Quote from one of Thomas Hirst’s students at the University College London:
His presence in the classroom was striking. He was tall, and held himself erect with an almost military air. he had a long black beard and a great, bald, dome-like forehead. He was a man with whom it was impossible to imagine the most audacious student venturing to take a liberty. There was something about him that invested his unlovely subject with dignity, if not interest. Less, perhaps, than any of the other professors, did he seem to think of examinations. To him, I believe, incredible as it sounds, mathematics must have been a solemn, high pursuit: a passion, if not religion. Yet with all his aloofness of manner he could be very simple, very patient, and extremely kind. Certainly to one of his most hopeless pupils he showed himself all three.
No biography of Hirst is complete without the mention of John Tyndall, his mentor and friend and fellow X Club member, and as this is blog post relates directly back to the X Club, their important relationship deserves first mention. In 1844, Hirst’s father died in an accident, and he went to work for an engineering firm, where he met Tyndall. Tyndall made friends with the younger man, and encouraged him to read textbooks and continue his education. After Tyndall (and Edward Frankland, another future member of the X Club) had moved to Marburg to study chemistry, Hirst’s mother died and left him enough money that he could give up his job and follow Tyndall and his example. So, in 1850, Hirst enrolled at the University of Marburg to study mathematics, physics and chemistry. Without Tyndall’s support, there is no doubt Hirst would not have become the successful scientist.
Hirst was a writer and educator to the core. He started writing diaries at fifteen and over his lifetime he wrote about the changes happening in the scientific and mathematical arenas. That was nearly 45 years of observation and commentary, a real treasure for historians and scientists, because of his membership of the X Club. Not to put down his own achievements, but this eyewitness account of the X Club was an important contribution to history.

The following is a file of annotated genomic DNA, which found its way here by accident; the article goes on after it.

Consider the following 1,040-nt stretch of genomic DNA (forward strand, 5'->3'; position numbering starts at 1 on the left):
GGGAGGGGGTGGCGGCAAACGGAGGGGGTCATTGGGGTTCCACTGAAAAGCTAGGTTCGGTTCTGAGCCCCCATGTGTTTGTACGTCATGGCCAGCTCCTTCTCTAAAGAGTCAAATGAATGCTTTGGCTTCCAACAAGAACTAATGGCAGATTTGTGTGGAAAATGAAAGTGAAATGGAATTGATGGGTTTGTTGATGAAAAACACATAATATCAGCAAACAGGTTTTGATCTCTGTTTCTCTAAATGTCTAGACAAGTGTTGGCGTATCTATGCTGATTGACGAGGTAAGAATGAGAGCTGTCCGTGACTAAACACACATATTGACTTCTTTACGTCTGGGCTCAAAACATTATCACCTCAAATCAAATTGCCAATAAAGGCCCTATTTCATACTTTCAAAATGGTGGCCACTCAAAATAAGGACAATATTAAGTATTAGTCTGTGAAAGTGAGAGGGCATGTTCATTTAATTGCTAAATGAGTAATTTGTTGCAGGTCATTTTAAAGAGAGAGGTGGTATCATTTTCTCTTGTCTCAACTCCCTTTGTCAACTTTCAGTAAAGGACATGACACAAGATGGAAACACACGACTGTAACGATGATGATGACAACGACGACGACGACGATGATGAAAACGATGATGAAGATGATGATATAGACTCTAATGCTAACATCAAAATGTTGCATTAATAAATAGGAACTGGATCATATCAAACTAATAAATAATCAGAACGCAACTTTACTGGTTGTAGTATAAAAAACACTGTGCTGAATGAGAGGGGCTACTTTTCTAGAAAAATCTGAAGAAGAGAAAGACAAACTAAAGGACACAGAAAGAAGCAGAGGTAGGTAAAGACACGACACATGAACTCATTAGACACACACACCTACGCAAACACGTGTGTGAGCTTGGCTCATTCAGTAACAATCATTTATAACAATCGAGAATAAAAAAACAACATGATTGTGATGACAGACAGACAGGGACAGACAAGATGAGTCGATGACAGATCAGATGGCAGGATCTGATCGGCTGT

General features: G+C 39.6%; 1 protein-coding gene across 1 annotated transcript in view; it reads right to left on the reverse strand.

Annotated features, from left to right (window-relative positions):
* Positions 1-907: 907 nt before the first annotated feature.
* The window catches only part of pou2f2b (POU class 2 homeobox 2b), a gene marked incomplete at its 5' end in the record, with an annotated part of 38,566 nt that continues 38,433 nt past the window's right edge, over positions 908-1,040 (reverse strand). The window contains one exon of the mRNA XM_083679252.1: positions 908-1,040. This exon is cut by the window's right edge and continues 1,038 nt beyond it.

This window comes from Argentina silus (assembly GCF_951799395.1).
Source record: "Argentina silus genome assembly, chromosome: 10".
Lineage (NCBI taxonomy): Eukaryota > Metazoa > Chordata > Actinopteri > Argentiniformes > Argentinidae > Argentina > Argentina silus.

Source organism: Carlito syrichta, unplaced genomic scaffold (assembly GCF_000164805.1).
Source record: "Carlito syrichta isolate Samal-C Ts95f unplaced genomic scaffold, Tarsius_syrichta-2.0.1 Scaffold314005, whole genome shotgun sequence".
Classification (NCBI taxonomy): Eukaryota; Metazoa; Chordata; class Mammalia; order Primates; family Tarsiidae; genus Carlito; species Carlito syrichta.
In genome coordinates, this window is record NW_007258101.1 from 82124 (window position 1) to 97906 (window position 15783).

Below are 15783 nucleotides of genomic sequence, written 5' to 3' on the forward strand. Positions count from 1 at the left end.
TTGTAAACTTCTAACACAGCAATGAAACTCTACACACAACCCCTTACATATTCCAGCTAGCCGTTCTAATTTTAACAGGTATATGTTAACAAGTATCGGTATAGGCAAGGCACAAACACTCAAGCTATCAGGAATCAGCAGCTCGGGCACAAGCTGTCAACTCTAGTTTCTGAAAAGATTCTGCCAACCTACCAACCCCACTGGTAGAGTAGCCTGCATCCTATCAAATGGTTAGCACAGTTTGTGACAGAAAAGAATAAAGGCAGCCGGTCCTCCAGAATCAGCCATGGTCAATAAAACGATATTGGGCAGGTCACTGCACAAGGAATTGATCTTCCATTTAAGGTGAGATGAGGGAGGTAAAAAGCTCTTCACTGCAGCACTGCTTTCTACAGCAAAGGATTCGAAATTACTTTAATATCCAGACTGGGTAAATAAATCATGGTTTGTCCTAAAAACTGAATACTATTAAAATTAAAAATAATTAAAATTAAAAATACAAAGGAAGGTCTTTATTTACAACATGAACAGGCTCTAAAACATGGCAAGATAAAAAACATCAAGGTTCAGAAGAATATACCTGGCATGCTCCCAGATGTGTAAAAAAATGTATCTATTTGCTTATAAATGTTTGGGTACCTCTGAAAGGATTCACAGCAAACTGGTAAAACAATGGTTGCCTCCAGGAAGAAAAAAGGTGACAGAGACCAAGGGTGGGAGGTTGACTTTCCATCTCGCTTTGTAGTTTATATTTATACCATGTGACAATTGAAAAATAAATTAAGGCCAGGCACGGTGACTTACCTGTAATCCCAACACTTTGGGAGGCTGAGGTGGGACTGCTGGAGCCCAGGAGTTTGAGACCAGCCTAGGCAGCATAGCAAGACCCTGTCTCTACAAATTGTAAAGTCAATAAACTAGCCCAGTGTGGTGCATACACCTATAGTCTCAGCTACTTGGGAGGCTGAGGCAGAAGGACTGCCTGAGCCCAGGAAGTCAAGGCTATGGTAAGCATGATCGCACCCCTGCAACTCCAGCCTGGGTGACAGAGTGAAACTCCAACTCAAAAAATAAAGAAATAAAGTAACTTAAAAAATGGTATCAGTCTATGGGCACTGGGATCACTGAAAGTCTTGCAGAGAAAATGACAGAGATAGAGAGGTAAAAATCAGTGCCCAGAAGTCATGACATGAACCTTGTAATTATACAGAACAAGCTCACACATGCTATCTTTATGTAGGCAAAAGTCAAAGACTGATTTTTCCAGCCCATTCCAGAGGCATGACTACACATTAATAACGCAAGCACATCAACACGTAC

Sadly, Hirst’s wife died young of tuberculosis and he never remarried. Instead, he poured his energy into his work.
Hirst spent from 1860 to 1882 as an educator, either teaching at the University College School or the University College London, or as the Director of Studies at the Royal Naval College at Greenwich. At the same time, an active member of the governing councils of the Royal Society, the British Association for the Advancement of Science, and the London Mathematical Society. He was the founding president of an association to reform school mathematics curricula and also worked to promote the education of women. In 1869 he gave a course of twenty-four lectures on the Elements of Geometry to the Ladies Educational Association of London. The lectures were very successful both for their quality and for the large number of women who signed up for the course.
A excerpt from one of Hirst’s diaries, dated the 27th of July 1869: I attended Königsberger’s lecture on the theory of determinants. He introduced me to a young Russian lady [Sofia Kovalevskaya] who attends his lectures and is at home in elliptic functions. She belongs to the mathematically gifted family of Schuberts. She is pretty and exceedingly modest.
Sofia Vasilyevna Kovalevskaya was the first major Russian female mathematician, responsible for important original contributions to analysis, partial differential equations and mechanics, and the first woman appointed to a full professorship in Northern Europe. She was also one of the first women to work for a scientific journal as an editor. Instead of being horrified that her brain might melt from thinking about mathematics, Hirst’s diary excerpt praises her intelligence first and then makes a comment on her looks and manner. He would also comment upon the appearance and manner of all the male mathematicians he met, so he wasn’t treating Kovalevskaya any differently to the men. I think this is a good example of his attitude towards women … they were as easily educated as men.
I was unable to find any direct quotes from Hirst supporting the rights of women, but his actions do speak volumes. As he was a member of the X Club, and as the X Club was a major influence on the academic realm in Victorian Britain, his positive attitude to educating women must have had an impact on the misogynistic thinking of the era. All in all, he comes across as a delightful man, educator, and mathematician.
Geometry is all about patterns and balance. Hirst was a geometrician to his very bones.